Australia urged China yesterday to allow its diplomats full access to the trial of four Rio Tinto staff charged with commercial spying in a case that could hurt political and economic ties.
“The world will be watching how this particular court case is conducted,” said Prime Minister Kevin Rudd, adding the Australian government would do everything necessary to support the interest of the Anglo-Australian miner’s staff.
China’s foreign ministry warned Australia against “politicising” the trial, which begins on Monday. The detention of the four, along with Google’s dispute over Internet censorship and hacking complaints, has stoked investors’ worries about doing business in China.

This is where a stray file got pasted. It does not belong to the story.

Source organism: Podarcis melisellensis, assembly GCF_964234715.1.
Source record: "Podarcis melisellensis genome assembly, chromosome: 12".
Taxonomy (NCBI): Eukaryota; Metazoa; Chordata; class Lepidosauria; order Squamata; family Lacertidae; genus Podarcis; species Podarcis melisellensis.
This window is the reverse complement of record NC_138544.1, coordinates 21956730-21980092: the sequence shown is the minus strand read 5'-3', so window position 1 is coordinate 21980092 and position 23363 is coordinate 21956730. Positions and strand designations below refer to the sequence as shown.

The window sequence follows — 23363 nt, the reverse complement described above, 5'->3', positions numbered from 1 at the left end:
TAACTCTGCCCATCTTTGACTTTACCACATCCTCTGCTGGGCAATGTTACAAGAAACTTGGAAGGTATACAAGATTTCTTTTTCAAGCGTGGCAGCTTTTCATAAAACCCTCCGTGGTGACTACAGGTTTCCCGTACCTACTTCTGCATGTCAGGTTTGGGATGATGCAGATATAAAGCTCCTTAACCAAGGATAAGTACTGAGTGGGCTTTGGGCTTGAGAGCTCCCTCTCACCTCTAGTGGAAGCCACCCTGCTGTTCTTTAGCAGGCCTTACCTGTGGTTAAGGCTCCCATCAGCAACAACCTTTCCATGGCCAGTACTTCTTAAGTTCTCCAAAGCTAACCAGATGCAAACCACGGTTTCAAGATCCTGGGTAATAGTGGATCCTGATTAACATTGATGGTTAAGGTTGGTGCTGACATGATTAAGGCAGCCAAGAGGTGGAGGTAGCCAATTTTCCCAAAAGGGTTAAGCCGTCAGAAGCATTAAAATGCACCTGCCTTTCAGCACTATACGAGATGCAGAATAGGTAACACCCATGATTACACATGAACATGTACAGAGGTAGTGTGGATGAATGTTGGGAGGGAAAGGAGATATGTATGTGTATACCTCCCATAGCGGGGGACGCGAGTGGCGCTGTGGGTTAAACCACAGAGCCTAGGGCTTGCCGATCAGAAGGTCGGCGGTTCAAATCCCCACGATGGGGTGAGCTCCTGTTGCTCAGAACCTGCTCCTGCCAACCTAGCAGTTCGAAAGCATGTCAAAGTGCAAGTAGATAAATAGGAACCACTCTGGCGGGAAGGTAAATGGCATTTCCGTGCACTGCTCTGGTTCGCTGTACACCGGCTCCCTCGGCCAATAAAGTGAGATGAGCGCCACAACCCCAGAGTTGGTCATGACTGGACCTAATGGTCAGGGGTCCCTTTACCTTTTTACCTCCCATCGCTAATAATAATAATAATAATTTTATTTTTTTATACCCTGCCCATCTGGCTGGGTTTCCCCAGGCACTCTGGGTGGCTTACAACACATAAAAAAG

The case initially caused tensions between Australia and China. Ties have since recovered, yet could again be soured depending on the outcome of the trial.
China arrested four Rio staff members, including Australian citizen Stern Hu, last July and will start their trial in Shanghai on 22 March on charges of bribery and stealing business secrets. The trial will be open to hear bribery charges and closed to deal with charges of infringement of commercial secrets. Australian diplomats want to have access to the latter under a consular pact with Beijing.